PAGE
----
In 1887, John Bartholomew's Gazetteer of the British Isles described Leith like this:
Leith, parl. burgh, seaport, and manufacturing town, in Cramond, North Leith, St Cuthberts, and South Leith pars., Edinburghshire, on S. side of Firth of Forth, 1½ mile N. of centre of Edinburgh - parl. burgh, pop. 58,196; town, pop. 59,485; 7 Banks, 3 news-papers. Marketday, Wednesday. Leith is divided by the Water of Leith into two parts, called North Leith and South Leith. It is connected with Edinburgh, (of which it is the port) by Leith Walk and other lines of streets, and by railway and tramway. ...
Leith is first mentioned, in a charter of 1128, as Inverleith. It early rose to commercial importance, but suffered repeatedly by war. Leith is the chief seaport on the E. coast of Scotland, and has a splendid roadstead and extensive docks. (On the E. pier are two fixed lights, each seen 8 miles, and at the extremity of the W. pier is a fixed light seen 10 miles.) It carries on a large foreign, colonial, and coasting trade, and has regular steam communication with London, Hull, Newcastle, Aberdeen, Orkney and Shetland, and the Baltic ports. In 1880 a line of cargo-carrying steamers began to run to New York. (For shipping statistics, see Appendix.) The industrial establishments include shipbuilding-yards, sawmills, flour mills, sugar refineries, engineering works, breweries, distilleries, chemical works, &c. Leith is the head of one of the 25 fishery districts of Scotland. On the SE. side of the town are extensive golfing links. Leith Fort (1779) is the headquarters of the Royal Artillery in Scotland. The Leith District of Parliamentary Burghs (Leith, Portobello, and Musselburgh, all in Mid-Lothian) returns 1 member.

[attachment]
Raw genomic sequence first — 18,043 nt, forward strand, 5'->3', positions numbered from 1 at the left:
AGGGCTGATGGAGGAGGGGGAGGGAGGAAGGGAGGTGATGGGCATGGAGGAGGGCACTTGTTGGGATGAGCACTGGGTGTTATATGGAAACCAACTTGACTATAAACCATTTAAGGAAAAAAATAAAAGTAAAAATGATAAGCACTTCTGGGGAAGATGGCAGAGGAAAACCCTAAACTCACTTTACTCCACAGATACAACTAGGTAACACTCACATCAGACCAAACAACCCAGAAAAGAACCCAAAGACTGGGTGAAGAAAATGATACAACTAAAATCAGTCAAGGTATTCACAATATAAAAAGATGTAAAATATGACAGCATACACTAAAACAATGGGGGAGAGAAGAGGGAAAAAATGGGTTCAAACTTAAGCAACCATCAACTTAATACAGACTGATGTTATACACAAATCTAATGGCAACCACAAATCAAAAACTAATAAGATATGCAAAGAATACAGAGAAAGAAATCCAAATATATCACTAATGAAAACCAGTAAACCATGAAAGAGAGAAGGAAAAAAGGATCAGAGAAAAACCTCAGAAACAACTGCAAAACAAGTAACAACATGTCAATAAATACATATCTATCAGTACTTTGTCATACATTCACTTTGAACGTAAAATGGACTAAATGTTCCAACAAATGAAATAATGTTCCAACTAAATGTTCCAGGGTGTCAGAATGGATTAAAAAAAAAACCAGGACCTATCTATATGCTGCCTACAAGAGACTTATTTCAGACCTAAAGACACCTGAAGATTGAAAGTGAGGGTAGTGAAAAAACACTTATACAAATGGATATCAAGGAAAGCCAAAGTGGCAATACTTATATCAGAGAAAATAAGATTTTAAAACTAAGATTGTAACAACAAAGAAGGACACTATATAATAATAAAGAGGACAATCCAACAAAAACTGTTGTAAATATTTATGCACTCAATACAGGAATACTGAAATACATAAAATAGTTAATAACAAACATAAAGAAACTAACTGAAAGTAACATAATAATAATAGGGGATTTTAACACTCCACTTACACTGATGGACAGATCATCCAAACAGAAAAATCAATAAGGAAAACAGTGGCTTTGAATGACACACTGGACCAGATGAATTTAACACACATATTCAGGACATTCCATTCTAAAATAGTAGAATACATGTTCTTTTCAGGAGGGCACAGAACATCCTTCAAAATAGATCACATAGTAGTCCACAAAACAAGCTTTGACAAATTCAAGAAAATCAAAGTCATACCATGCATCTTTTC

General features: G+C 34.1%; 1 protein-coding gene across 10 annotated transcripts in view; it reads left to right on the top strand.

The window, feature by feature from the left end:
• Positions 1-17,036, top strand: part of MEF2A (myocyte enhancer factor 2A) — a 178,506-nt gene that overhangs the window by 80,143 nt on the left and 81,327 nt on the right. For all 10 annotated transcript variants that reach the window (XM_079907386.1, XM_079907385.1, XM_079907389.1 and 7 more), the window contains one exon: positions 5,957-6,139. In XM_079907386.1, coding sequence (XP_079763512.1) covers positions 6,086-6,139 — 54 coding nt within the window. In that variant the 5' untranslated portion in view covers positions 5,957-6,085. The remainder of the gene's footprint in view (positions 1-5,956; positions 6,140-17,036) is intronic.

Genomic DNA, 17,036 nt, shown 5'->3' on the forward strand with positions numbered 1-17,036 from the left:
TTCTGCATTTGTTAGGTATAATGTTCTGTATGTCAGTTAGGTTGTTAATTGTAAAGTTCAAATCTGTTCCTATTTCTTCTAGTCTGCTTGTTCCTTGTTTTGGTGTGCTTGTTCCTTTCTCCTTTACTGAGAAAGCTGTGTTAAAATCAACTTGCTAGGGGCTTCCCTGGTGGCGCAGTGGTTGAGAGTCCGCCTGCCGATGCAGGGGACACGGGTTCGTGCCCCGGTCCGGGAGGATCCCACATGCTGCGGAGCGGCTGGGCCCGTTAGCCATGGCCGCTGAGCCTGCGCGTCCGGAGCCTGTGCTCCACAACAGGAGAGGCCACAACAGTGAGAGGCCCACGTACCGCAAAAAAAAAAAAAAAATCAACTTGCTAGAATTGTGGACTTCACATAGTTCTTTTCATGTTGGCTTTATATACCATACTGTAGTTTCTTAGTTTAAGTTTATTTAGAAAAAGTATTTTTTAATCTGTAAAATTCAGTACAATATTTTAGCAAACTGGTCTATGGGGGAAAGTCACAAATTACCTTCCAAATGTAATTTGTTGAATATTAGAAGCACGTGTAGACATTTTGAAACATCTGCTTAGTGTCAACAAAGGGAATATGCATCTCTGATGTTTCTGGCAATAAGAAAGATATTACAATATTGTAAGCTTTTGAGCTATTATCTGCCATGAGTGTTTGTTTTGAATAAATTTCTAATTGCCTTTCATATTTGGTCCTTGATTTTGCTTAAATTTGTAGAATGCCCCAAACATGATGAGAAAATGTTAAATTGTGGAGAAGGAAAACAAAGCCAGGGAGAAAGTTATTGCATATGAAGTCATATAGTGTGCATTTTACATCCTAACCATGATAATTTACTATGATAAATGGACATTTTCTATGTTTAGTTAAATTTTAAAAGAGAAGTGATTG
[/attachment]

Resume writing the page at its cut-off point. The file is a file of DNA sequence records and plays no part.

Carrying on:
A Vision of Britain through Time includes a large library of local statistics for administrative units. For the best overall sense of how the area containing Leith has changed, please see our redistricted information for the modern district of Edinburgh. More detailed statistical data are available under Units and statistics, which includes both administrative units covering Leith and units named after it.
GB Historical GIS / University of Portsmouth, History of Leith, in Edinburgh and Midlothian | Map and description, A Vision of Britain through Time.
Date accessed: 23rd May 2013
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